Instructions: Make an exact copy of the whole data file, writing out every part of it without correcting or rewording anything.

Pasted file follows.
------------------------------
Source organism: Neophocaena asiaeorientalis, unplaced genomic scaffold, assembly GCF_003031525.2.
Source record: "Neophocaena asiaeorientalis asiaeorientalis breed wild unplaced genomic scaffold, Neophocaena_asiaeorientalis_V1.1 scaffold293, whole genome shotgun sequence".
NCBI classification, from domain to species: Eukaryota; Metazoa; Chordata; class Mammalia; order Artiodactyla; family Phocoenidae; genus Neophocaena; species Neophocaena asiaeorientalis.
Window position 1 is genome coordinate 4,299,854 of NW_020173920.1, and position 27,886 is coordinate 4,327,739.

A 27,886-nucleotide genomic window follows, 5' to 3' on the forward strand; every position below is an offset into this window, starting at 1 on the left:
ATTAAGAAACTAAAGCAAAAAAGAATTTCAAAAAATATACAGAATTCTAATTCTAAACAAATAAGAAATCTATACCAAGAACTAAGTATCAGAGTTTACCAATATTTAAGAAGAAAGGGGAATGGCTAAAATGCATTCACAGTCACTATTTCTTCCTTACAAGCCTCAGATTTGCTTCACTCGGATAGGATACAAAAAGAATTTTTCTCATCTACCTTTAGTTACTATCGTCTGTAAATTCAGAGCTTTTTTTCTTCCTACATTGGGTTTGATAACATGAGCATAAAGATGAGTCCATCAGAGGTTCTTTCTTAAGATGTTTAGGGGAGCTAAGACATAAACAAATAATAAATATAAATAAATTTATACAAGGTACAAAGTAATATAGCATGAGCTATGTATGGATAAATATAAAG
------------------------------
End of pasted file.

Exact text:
Source organism: Neophocaena asiaeorientalis, unplaced genomic scaffold, assembly GCF_003031525.2.
Source record: "Neophocaena asiaeorientalis asiaeorientalis breed wild unplaced genomic scaffold, Neophocaena_asiaeorientalis_V1.1 scaffold293, whole genome shotgun sequence".
NCBI classification, from domain to species: Eukaryota; Metazoa; Chordata; class Mammalia; order Artiodactyla; family Phocoenidae; genus Neophocaena; species Neophocaena asiaeorientalis.
Window position 1 is genome coordinate 4,299,854 of NW_020173920.1, and position 27,886 is coordinate 4,327,739.

A 27,886-nucleotide genomic window follows, 5' to 3' on the forward strand; every position below is an offset into this window, starting at 1 on the left:
ATTAAGAAACTAAAGCAAAAAAGAATTTCAAAAAATATACAGAATTCTAATTCTAAACAAATAAGAAATCTATACCAAGAACTAAGTATCAGAGTTTACCAATATTTAAGAAGAAAGGGGAATGGCTAAAATGCATTCACAGTCACTATTTCTTCCTTACAAGCCTCAGATTTGCTTCACTCGGATAGGATACAAAAAGAATTTTTCTCATCTACCTTTAGTTACTATCGTCTGTAAATTCAGAGCTTTTTTTCTTCCTACATTGGGTTTGATAACATGAGCATAAAGATGAGTCCATCAGAGGTTCTTTCTTAAGATGTTTAGGGGAGCTAAGACATAAACAAATAATAAATATAAATAAATTTATACAAGGTACAAAGTAATATAGCATGAGCTATGTATGGATAAATATAAAG